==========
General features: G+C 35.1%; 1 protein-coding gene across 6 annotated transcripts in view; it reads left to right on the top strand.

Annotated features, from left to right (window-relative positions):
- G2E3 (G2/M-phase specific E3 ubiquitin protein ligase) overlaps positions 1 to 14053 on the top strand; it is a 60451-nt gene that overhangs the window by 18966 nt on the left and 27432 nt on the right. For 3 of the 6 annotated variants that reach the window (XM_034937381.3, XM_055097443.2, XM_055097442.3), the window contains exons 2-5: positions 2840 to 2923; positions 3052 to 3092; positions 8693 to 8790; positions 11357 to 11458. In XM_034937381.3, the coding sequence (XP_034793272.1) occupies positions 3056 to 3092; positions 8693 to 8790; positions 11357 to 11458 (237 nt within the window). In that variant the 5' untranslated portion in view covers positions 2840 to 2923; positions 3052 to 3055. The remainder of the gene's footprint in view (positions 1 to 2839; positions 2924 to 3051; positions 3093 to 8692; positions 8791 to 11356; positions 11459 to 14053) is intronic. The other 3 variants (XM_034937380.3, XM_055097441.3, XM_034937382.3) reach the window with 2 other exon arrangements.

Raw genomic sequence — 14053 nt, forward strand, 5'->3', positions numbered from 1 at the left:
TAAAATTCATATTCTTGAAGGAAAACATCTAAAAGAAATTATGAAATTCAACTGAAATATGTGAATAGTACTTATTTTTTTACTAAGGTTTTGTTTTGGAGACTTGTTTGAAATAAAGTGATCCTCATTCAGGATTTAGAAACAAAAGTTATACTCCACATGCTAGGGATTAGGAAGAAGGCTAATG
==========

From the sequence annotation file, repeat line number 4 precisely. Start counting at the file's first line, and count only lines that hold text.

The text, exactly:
Raw genomic sequence — 14053 nt, forward strand, 5'->3', positions numbered from 1 at the left: